Police raid Sen. Bert Johnson’s home, office

Charles E. Ramirez, Jonathan Oosting, and Michael Gerstein
The Detroit News

The Federal Bureau of Investigation and Michigan State Police provided few details Monday as they conducted joint raids at the home and office of state Sen. Bert Johnson, a second-term Democrat with a history of recent financial issues.

Sen. Bert Johnson

Search warrants were served Monday morning at Johnson’s residence in Highland Park and his office in Lansing, state police spokeswoman Shanon Banner confirmed.

Authorities spent more than an hour at the Johnson home on McLean off Woodward. Agents came out with boxes and bagged items, putting them inside of a pickup in the driveway and in a car that was parked on the street in front of the house. Camera flashes were seen going off from the second-floor window of the two-story brick home.

FBI spokesman Tim Wiley said agency personnel were “on the scene at a residence in Highland Park conducting a law enforcement activity” on Monday morning but declined further comment.

State police said they would not be releasing any additional information during what Banner called an “ongoing investigation.”

The Highland Park raid was taking place on McLean off of Woodward at the home of the senator, who has served since 2010.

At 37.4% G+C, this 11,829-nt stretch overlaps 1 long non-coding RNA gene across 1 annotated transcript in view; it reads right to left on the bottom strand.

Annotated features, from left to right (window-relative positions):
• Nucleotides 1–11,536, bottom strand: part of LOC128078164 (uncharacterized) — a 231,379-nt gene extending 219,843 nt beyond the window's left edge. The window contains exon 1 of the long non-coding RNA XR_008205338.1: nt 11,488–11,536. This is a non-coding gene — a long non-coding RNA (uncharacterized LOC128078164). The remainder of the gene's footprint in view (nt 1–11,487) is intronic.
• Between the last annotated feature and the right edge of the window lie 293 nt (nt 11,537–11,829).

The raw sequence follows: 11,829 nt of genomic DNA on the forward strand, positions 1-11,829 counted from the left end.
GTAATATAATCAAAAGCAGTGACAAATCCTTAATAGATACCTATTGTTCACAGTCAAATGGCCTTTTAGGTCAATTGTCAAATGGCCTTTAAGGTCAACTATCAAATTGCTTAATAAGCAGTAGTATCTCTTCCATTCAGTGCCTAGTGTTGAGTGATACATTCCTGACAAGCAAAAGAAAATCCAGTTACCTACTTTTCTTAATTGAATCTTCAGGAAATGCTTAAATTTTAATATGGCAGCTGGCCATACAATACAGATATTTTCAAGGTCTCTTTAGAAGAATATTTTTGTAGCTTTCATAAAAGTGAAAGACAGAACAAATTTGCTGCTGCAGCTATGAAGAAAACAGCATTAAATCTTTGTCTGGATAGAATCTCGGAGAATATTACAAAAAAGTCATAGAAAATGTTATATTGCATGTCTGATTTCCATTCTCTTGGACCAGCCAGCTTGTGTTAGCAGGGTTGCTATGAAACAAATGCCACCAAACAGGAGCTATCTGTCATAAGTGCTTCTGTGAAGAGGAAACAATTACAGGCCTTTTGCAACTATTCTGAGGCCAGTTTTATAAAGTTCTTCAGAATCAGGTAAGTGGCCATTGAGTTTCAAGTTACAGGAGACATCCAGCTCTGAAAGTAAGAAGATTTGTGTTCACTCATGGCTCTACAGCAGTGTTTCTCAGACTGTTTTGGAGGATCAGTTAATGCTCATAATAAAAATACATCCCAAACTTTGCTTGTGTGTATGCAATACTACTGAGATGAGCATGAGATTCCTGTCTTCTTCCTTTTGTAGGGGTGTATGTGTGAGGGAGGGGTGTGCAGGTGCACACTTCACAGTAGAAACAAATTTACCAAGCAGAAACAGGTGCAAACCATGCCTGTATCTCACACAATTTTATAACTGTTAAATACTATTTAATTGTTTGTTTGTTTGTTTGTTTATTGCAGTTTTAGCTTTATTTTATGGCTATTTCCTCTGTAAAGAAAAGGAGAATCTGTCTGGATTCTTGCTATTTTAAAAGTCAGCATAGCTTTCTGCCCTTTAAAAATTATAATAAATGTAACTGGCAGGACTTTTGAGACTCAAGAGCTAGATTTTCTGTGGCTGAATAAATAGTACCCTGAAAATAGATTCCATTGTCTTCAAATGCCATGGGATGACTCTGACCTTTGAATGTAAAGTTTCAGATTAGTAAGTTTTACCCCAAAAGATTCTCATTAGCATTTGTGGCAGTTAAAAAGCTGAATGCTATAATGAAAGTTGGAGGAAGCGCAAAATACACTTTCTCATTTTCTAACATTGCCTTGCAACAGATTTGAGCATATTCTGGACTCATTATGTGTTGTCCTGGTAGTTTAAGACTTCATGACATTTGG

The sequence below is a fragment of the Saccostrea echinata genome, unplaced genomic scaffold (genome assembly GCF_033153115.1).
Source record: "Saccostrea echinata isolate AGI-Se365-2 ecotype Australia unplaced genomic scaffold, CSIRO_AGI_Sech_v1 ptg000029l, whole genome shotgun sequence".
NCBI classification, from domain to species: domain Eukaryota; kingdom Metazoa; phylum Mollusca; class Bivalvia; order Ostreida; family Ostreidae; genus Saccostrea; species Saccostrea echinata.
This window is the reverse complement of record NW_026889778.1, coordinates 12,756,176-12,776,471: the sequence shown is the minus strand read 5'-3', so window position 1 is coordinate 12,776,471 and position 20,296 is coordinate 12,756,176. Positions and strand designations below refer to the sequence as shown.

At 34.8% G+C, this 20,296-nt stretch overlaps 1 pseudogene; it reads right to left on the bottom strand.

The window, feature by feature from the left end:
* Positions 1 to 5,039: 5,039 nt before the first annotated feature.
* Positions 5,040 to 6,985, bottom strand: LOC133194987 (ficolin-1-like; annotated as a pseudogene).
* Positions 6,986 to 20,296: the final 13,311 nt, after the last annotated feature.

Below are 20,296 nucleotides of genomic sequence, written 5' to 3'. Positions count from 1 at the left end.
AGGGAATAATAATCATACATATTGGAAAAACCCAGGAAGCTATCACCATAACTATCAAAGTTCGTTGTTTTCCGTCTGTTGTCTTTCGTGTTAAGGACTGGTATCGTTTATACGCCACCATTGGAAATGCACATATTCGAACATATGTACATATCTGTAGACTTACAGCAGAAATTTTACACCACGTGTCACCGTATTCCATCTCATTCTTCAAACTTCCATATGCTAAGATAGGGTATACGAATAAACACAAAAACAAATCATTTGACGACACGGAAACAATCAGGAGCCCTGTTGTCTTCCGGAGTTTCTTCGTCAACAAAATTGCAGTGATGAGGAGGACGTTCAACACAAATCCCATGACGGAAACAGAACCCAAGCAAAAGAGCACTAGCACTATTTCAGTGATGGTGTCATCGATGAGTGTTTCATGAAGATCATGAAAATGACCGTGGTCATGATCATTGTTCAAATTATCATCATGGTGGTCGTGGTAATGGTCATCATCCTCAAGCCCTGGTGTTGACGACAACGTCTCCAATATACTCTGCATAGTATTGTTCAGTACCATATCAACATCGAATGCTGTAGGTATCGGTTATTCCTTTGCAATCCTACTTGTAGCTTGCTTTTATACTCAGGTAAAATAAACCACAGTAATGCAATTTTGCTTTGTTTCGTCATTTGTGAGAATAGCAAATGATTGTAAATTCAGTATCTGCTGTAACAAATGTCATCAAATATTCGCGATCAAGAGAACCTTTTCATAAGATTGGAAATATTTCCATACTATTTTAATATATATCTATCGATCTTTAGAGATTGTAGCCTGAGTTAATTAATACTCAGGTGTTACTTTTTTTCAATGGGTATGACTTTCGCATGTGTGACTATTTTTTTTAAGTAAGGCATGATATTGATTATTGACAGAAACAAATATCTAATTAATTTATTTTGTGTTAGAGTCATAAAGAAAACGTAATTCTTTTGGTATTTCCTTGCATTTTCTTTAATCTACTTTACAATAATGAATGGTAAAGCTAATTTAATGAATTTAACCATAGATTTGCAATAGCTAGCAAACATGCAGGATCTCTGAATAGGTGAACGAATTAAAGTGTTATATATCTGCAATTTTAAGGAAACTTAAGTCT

Johnson, a Democrat who has served in the Legislature since 2010, has had several financial problems since taking office, including unpaid bills and a series of late or incomplete campaign finance reports, according to Michigan Secretary of State records.

In Lansing, state Senate police on Monday morning blocked off the elevator to Johnson’s office in the Connie B. Binsfield Office Building. Johnson represents the 2nd Senate District, which stretches from southwest Detroit through the city’s east side and includes Highland Park, Hamtramck, Harper Woods and the Pointes.

Amber McCann, a spokeswoman for Majority Leader Arlan Meekhof, confirmed the FBI executed a search warrant for Johnson’s office at around 9 a.m., but said the Senate has “no further details regarding this matter.”

Authorities left the building around 11:40 a.m. carrying a small assortment of rolling carts and accordion folders as they got into three vehicles marked with windshield signs indicating they were “on official FBI business.”